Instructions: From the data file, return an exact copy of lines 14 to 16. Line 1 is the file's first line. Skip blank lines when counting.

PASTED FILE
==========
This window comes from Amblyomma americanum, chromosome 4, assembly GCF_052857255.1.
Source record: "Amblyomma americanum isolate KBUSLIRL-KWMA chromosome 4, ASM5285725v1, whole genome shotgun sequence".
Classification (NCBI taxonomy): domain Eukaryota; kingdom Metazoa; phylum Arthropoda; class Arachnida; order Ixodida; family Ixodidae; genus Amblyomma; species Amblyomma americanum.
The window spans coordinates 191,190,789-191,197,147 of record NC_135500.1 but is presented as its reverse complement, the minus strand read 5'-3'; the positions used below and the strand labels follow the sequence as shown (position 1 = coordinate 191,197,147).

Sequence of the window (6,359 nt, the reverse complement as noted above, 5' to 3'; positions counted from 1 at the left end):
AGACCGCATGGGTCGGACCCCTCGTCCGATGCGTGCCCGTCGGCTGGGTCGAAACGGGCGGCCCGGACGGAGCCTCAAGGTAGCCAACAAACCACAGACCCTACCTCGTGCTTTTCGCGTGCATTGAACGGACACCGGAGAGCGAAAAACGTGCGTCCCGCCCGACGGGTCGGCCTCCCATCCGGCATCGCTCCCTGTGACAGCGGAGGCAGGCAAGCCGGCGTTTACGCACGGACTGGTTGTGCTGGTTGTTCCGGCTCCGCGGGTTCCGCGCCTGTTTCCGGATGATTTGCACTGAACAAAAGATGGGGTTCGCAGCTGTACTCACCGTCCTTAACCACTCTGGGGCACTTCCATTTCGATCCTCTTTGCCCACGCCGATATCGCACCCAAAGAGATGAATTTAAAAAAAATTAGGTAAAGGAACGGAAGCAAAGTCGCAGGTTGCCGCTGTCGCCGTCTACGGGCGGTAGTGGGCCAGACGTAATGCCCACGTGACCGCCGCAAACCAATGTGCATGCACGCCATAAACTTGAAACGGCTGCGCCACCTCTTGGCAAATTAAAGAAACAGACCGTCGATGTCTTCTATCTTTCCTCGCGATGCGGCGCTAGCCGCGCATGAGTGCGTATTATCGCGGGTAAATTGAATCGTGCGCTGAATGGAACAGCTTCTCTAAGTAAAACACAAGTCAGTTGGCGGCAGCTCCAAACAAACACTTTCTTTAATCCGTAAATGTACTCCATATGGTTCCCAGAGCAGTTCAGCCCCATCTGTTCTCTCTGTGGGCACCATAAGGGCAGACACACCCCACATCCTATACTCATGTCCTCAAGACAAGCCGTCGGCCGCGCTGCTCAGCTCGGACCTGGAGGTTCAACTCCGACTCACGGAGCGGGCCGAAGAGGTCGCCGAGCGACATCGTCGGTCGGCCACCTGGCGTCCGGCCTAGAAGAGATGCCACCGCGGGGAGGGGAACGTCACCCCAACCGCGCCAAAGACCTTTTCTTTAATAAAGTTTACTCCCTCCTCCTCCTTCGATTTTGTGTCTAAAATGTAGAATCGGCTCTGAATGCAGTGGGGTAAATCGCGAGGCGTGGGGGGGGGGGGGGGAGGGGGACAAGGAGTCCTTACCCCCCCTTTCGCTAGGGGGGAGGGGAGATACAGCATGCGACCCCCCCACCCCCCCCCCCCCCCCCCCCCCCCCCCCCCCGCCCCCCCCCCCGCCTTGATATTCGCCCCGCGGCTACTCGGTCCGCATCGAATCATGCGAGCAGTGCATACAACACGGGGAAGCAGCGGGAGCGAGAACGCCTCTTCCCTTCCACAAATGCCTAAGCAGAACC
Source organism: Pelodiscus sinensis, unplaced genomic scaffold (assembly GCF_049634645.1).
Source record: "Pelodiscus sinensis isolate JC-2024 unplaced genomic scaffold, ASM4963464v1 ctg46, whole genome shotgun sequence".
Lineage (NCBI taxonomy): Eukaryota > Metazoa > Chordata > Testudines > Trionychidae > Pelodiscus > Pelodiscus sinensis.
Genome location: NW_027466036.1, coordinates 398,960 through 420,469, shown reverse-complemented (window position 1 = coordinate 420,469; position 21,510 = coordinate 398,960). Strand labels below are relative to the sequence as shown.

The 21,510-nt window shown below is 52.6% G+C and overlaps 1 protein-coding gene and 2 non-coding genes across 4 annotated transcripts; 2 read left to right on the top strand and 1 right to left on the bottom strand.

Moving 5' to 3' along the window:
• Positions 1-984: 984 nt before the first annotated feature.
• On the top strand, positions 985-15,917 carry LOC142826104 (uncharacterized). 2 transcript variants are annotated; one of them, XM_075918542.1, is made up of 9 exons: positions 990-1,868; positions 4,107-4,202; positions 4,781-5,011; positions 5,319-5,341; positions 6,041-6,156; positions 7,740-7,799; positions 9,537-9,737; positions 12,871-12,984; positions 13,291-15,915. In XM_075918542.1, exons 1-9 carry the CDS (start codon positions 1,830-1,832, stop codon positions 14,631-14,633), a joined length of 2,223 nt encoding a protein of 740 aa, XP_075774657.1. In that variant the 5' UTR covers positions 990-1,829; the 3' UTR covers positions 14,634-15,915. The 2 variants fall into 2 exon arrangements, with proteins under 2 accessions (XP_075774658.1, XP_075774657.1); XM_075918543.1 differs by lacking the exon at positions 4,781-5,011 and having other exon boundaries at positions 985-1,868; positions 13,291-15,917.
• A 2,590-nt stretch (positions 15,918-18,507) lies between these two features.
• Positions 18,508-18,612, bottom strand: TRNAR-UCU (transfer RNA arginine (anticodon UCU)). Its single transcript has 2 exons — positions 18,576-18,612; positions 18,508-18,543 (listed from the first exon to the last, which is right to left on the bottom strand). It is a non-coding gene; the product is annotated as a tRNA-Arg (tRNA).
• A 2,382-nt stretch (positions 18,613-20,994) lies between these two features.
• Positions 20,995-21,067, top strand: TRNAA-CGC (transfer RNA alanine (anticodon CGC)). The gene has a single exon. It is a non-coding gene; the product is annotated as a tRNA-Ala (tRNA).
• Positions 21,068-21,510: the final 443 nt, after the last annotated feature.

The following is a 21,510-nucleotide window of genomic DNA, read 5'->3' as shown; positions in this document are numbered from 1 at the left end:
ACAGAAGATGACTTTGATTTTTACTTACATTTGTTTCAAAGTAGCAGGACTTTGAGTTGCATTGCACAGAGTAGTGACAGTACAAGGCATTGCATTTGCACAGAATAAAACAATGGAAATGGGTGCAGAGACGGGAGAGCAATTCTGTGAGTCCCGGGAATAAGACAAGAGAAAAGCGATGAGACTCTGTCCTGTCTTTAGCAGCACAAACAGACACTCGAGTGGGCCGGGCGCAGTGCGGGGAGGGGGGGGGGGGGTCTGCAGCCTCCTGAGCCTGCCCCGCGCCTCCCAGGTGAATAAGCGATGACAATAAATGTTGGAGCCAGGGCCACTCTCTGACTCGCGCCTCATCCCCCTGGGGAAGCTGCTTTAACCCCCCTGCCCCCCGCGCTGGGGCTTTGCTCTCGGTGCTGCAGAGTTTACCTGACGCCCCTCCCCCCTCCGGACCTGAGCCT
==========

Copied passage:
• On the top strand, positions 985-15,917 carry LOC142826104 (uncharacterized). 2 transcript variants are annotated; one of them, XM_075918542.1, is made up of 9 exons: positions 990-1,868; positions 4,107-4,202; positions 4,781-5,011; positions 5,319-5,341; positions 6,041-6,156; positions 7,740-7,799; positions 9,537-9,737; positions 12,871-12,984; positions 13,291-15,915. In XM_075918542.1, exons 1-9 carry the CDS (start codon positions 1,830-1,832, stop codon positions 14,631-14,633), a joined length of 2,223 nt encoding a protein of 740 aa, XP_075774657.1. In that variant the 5' UTR covers positions 990-1,829; the 3' UTR covers positions 14,634-15,915. The 2 variants fall into 2 exon arrangements, with proteins under 2 accessions (XP_075774658.1, XP_075774657.1); XM_075918543.1 differs by lacking the exon at positions 4,781-5,011 and having other exon boundaries at positions 985-1,868; positions 13,291-15,917.
• A 2,590-nt stretch (positions 15,918-18,507) lies between these two features.
• Positions 18,508-18,612, bottom strand: TRNAR-UCU (transfer RNA arginine (anticodon UCU)). Its single transcript has 2 exons — positions 18,576-18,612; positions 18,508-18,543 (listed from the first exon to the last, which is right to left on the bottom strand). It is a non-coding gene; the product is annotated as a tRNA-Arg (tRNA).